A similar situation had long been brewing in France, the birthplace of the Enlightenment; in 1768, a royal commission of King Louis XV had closed more than 1000 religious communities of various sorts. Despite this ominous event, when the Revolution began in 1789, the clergy were among the most enthusiastic proponents of reforms within the French state that all agreed were necessary. In less than three years, it had spiraled out of control into the Great Terror, and in barely more than ten, into the tyranny of Napoleon. In February of 1790, the National Assembly suppressed all monastic vows, and ordered the dispersion of the surviving religious communities; in July, the Civil Constitution of the Clergy suppressed, among other things, all canonries and all secular and regular chapters, leaving France with only parish clergy and their bishops, controlled and paid by the State. Where the Emperor Joseph’s failed project of the ‘religion fund’ had at least been intended to finance a reorganization of religious institutions, a great deal of the money from the Revolutionary confiscations was dumped directly into the state’s war-chests, laying down a pattern that would be repeated throughout Europe in the course of the following century.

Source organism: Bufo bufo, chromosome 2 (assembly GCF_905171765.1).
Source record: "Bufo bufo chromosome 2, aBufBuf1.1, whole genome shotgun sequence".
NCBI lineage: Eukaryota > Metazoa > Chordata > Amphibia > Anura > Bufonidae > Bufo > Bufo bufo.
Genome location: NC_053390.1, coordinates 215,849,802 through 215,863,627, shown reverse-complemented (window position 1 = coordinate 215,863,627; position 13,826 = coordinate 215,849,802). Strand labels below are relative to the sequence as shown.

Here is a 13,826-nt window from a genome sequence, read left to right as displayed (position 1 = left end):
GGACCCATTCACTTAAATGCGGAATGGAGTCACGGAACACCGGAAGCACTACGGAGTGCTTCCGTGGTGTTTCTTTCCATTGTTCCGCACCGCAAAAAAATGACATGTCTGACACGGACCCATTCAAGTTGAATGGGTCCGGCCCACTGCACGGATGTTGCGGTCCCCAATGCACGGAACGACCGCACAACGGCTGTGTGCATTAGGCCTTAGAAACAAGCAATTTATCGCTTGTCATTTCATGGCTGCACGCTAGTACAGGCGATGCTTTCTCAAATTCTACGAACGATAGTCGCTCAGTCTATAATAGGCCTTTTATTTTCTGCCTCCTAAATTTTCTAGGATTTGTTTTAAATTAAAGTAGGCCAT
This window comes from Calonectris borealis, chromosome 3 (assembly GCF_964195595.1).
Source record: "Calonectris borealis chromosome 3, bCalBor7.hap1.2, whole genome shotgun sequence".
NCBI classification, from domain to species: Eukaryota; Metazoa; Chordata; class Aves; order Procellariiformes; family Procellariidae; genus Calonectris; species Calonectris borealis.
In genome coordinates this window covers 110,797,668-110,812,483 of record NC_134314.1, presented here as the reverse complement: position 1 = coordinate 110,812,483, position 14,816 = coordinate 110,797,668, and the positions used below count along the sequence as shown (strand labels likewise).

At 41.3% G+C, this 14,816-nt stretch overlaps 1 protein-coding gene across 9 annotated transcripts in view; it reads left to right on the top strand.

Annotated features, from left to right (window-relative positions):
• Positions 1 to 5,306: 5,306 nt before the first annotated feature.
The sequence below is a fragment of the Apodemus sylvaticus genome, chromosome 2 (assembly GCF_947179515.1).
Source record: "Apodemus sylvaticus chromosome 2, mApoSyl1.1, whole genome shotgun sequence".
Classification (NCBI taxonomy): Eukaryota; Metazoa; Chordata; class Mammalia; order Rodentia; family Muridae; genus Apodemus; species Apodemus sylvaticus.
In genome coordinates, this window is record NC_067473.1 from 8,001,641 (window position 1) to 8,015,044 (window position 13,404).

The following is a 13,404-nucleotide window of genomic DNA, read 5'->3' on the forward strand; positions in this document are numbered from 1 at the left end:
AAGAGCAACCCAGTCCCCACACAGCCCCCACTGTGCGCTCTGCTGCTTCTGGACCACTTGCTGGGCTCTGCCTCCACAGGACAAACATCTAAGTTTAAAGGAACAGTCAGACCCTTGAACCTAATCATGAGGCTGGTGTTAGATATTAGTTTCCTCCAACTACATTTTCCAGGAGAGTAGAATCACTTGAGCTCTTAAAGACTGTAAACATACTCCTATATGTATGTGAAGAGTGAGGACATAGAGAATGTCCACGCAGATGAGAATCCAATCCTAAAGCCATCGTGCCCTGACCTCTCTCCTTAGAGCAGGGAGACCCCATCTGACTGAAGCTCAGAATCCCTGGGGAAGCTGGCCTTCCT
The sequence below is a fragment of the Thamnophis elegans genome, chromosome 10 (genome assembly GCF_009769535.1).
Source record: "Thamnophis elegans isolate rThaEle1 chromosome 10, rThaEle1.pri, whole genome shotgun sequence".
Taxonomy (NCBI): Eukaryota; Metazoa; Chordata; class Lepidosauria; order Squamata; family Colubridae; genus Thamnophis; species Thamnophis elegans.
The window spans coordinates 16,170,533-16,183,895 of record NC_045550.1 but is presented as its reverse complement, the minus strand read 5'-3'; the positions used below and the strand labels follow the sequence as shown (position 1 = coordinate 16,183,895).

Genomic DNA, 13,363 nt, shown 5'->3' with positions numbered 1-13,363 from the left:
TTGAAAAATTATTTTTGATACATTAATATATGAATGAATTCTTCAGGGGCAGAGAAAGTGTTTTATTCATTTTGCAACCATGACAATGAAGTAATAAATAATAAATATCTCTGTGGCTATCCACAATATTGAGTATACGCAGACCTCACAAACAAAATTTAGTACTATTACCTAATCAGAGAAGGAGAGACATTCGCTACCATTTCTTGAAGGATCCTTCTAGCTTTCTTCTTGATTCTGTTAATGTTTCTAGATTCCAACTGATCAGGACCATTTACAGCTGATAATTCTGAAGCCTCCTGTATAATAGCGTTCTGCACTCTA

As the revolution descended into complete anarchy and madness, it could hardly help but try to export itself; in 1794, the ecclesiastical principality of Liège, already boiling with revolutionary fervor, was overrun by France. The Cathedral of Saint Lambert was completely destroyed; the original basilica built to house his relics had been in fact the very beginning of the city of Liège. A partial suppression of the religious orders in the next year was followed by a total suppression two years later, including the collegiate church of Saint Martin, where the feast of Corpus Christi was celebrated for the first time in 1246. The ancient medieval liturgical usage of Liège, faithfully maintained up to that point, also disappeared in the wreckage. A similar fate was inflicted on the three Electoral Sees of the Holy Roman Empire, Cologne, Trier and Mainz.